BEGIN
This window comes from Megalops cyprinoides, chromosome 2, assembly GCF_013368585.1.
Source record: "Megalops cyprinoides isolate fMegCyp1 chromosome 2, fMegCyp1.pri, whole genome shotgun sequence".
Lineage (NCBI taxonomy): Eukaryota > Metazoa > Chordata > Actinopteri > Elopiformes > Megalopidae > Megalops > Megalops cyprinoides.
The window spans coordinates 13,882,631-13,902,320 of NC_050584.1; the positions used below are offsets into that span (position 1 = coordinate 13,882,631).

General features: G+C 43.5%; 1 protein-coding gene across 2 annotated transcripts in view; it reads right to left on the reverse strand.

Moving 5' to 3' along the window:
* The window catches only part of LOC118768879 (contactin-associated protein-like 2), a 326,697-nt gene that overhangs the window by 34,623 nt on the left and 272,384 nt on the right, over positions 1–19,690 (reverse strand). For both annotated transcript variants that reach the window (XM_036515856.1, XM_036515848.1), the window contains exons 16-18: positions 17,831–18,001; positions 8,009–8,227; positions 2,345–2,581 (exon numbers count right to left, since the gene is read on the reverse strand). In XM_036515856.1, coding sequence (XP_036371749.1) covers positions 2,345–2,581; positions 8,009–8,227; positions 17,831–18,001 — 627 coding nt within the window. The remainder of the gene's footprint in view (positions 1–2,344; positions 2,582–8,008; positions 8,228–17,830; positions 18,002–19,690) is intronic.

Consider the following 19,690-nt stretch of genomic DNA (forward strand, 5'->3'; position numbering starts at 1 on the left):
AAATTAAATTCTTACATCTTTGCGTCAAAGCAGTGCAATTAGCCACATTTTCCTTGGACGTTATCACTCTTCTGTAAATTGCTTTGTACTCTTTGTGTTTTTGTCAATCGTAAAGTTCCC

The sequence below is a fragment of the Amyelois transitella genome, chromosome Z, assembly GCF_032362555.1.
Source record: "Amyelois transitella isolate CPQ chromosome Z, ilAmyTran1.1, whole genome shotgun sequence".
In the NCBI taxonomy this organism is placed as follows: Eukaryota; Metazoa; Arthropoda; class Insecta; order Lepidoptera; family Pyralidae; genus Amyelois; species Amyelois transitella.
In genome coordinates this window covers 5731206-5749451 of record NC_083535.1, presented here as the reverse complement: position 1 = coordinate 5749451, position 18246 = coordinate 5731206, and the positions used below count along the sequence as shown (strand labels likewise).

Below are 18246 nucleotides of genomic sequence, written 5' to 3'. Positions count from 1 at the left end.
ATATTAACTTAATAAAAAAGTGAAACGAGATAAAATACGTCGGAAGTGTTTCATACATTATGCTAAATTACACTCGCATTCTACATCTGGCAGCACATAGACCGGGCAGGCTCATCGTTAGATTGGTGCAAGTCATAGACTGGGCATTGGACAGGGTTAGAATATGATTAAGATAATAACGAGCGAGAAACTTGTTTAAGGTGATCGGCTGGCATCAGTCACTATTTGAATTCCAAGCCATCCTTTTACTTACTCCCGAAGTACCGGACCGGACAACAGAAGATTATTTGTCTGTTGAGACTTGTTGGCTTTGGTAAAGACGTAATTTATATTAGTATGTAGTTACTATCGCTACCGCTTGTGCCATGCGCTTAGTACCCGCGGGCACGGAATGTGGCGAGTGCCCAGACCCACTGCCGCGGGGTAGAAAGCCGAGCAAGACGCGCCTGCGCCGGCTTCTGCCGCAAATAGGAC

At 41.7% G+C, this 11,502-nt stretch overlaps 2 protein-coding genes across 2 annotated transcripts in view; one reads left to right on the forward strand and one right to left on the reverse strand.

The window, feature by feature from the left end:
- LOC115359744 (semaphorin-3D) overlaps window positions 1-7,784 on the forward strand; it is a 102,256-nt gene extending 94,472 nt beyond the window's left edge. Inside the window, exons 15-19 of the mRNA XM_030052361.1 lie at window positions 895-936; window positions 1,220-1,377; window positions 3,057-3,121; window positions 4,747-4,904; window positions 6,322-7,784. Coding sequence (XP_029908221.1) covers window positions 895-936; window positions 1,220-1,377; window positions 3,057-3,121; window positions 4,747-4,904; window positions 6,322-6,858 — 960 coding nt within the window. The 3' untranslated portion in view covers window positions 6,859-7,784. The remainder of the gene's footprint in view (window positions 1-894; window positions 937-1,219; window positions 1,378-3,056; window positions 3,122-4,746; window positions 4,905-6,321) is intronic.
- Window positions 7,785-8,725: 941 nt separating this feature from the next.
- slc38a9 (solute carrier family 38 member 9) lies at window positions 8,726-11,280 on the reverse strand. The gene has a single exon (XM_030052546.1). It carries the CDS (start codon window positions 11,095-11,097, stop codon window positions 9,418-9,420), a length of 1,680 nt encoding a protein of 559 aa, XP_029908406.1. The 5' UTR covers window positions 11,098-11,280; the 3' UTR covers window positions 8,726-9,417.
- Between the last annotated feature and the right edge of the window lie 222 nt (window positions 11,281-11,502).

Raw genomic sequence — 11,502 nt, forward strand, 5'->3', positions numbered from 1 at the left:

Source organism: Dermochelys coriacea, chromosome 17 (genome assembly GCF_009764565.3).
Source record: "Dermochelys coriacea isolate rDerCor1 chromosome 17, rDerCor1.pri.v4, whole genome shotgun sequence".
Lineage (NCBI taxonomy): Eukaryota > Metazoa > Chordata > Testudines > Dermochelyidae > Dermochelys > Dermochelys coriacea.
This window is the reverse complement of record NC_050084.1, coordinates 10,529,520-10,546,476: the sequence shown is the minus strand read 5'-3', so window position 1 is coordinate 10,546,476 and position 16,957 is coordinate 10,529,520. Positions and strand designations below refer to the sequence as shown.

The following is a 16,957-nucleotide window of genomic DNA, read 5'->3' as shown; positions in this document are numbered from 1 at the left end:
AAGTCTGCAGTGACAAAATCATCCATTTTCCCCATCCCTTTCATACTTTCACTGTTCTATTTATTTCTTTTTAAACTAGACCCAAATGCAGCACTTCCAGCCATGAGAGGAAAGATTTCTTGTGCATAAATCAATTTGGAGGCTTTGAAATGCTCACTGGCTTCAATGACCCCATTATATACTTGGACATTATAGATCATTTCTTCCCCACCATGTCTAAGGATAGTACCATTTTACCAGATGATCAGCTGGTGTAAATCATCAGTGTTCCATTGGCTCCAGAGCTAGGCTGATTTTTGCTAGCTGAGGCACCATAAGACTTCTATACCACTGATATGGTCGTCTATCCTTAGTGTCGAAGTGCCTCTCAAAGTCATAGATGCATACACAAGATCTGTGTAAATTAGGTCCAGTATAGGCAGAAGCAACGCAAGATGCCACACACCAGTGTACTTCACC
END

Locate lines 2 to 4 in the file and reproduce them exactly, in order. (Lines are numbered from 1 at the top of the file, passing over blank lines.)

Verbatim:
Source record: "Megalops cyprinoides isolate fMegCyp1 chromosome 2, fMegCyp1.pri, whole genome shotgun sequence".
Lineage (NCBI taxonomy): Eukaryota > Metazoa > Chordata > Actinopteri > Elopiformes > Megalopidae > Megalops > Megalops cyprinoides.
The window spans coordinates 13,882,631-13,902,320 of NC_050584.1; the positions used below are offsets into that span (position 1 = coordinate 13,882,631).